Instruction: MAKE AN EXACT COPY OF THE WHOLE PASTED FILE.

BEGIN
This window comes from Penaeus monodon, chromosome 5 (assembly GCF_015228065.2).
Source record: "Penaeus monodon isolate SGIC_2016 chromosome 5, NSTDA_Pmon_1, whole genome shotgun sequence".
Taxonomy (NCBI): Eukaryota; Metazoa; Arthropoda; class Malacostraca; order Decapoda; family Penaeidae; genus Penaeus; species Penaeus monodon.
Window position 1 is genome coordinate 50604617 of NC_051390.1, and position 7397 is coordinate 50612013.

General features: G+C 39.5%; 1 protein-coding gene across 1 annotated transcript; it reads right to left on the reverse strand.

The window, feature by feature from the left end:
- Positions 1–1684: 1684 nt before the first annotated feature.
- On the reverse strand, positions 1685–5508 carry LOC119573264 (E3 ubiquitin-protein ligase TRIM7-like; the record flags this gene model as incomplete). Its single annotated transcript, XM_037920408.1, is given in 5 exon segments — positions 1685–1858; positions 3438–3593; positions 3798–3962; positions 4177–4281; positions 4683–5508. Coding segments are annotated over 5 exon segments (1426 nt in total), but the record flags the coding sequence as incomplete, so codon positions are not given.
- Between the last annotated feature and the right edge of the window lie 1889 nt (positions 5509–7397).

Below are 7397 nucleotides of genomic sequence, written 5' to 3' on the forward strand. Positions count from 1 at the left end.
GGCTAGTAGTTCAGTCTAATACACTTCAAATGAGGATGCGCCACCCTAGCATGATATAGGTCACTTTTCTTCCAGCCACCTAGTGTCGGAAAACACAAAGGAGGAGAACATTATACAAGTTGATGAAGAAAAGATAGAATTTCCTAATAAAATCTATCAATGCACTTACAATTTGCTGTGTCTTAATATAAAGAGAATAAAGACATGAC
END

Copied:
This window comes from Penaeus monodon, chromosome 5 (assembly GCF_015228065.2).
Source record: "Penaeus monodon isolate SGIC_2016 chromosome 5, NSTDA_Pmon_1, whole genome shotgun sequence".
Taxonomy (NCBI): Eukaryota; Metazoa; Arthropoda; class Malacostraca; order Decapoda; family Penaeidae; genus Penaeus; species Penaeus monodon.
Window position 1 is genome coordinate 50604617 of NC_051390.1, and position 7397 is coordinate 50612013.

General features: G+C 39.5%; 1 protein-coding gene across 1 annotated transcript; it reads right to left on the reverse strand.

The window, feature by feature from the left end:
- Positions 1–1684: 1684 nt before the first annotated feature.
- On the reverse strand, positions 1685–5508 carry LOC119573264 (E3 ubiquitin-protein ligase TRIM7-like; the record flags this gene model as incomplete). Its single annotated transcript, XM_037920408.1, is given in 5 exon segments — positions 1685–1858; positions 3438–3593; positions 3798–3962; positions 4177–4281; positions 4683–5508. Coding segments are annotated over 5 exon segments (1426 nt in total), but the record flags the coding sequence as incomplete, so codon positions are not given.
- Between the last annotated feature and the right edge of the window lie 1889 nt (positions 5509–7397).

Below are 7397 nucleotides of genomic sequence, written 5' to 3' on the forward strand. Positions count from 1 at the left end.
GGCTAGTAGTTCAGTCTAATACACTTCAAATGAGGATGCGCCACCCTAGCATGATATAGGTCACTTTTCTTCCAGCCACCTAGTGTCGGAAAACACAAAGGAGGAGAACATTATACAAGTTGATGAAGAAAAGATAGAATTTCCTAATAAAATCTATCAATGCACTTACAATTTGCTGTGTCTTAATATAAAGAGAATAAAGACATGAC